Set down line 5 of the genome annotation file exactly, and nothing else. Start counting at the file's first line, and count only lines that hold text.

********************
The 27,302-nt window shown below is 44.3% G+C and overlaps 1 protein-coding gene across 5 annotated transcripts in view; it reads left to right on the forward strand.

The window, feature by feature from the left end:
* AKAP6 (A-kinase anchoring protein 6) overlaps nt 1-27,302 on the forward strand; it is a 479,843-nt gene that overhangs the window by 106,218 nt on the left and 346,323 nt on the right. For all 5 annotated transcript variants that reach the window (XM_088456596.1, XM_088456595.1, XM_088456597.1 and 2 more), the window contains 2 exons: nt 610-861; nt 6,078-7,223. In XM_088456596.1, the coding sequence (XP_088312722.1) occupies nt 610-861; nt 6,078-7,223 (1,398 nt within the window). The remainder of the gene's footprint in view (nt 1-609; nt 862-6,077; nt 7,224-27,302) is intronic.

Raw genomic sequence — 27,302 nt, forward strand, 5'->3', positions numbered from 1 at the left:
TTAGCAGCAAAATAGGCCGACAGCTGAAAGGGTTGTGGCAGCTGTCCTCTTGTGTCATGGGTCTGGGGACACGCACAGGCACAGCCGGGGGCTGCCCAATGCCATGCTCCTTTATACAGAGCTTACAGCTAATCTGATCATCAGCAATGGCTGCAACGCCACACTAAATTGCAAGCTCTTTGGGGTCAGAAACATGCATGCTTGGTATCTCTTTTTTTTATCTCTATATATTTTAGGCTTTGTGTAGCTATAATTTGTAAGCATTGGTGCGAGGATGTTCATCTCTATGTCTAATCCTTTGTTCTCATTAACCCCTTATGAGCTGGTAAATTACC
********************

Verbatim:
TTAGCAGCAAAATAGGCCGACAGCTGAAAGGGTTGTGGCAGCTGTCCTCTTGTGTCATGGGTCTGGGGACACGCACAGGCACAGCCGGGGGCTGCCCAATGCCATGCTCCTTTATACAGAGCTTACAGCTAATCTGATCATCAGCAATGGCTGCAACGCCACACTAAATTGCAAGCTCTTTGGGGTCAGAAACATGCATGCTTGGTATCTCTTTTTTTTATCTCTATATATTTTAGGCTTTGTGTAGCTATAATTTGTAAGCATTGGTGCGAGGATGTTCATCTCTATGTCTAATCCTTTGTTCTCATTAACCCCTTATGAGCTGGTAAATTACC